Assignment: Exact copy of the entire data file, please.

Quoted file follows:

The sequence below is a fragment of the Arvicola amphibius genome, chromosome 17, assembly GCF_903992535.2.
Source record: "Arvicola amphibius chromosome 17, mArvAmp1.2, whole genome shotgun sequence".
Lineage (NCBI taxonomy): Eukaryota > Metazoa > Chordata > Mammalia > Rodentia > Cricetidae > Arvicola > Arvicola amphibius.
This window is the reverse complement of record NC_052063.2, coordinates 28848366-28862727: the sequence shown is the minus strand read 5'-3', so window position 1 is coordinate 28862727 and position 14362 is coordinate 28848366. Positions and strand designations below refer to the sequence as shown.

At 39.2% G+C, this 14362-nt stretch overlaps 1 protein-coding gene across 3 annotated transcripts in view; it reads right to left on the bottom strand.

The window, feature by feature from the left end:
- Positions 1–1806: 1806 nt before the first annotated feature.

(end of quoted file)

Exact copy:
The sequence below is a fragment of the Arvicola amphibius genome, chromosome 17, assembly GCF_903992535.2.
Source record: "Arvicola amphibius chromosome 17, mArvAmp1.2, whole genome shotgun sequence".
Lineage (NCBI taxonomy): Eukaryota > Metazoa > Chordata > Mammalia > Rodentia > Cricetidae > Arvicola > Arvicola amphibius.
This window is the reverse complement of record NC_052063.2, coordinates 28848366-28862727: the sequence shown is the minus strand read 5'-3', so window position 1 is coordinate 28862727 and position 14362 is coordinate 28848366. Positions and strand designations below refer to the sequence as shown.

At 39.2% G+C, this 14362-nt stretch overlaps 1 protein-coding gene across 3 annotated transcripts in view; it reads right to left on the bottom strand.

The window, feature by feature from the left end:
- Positions 1–1806: 1806 nt before the first annotated feature.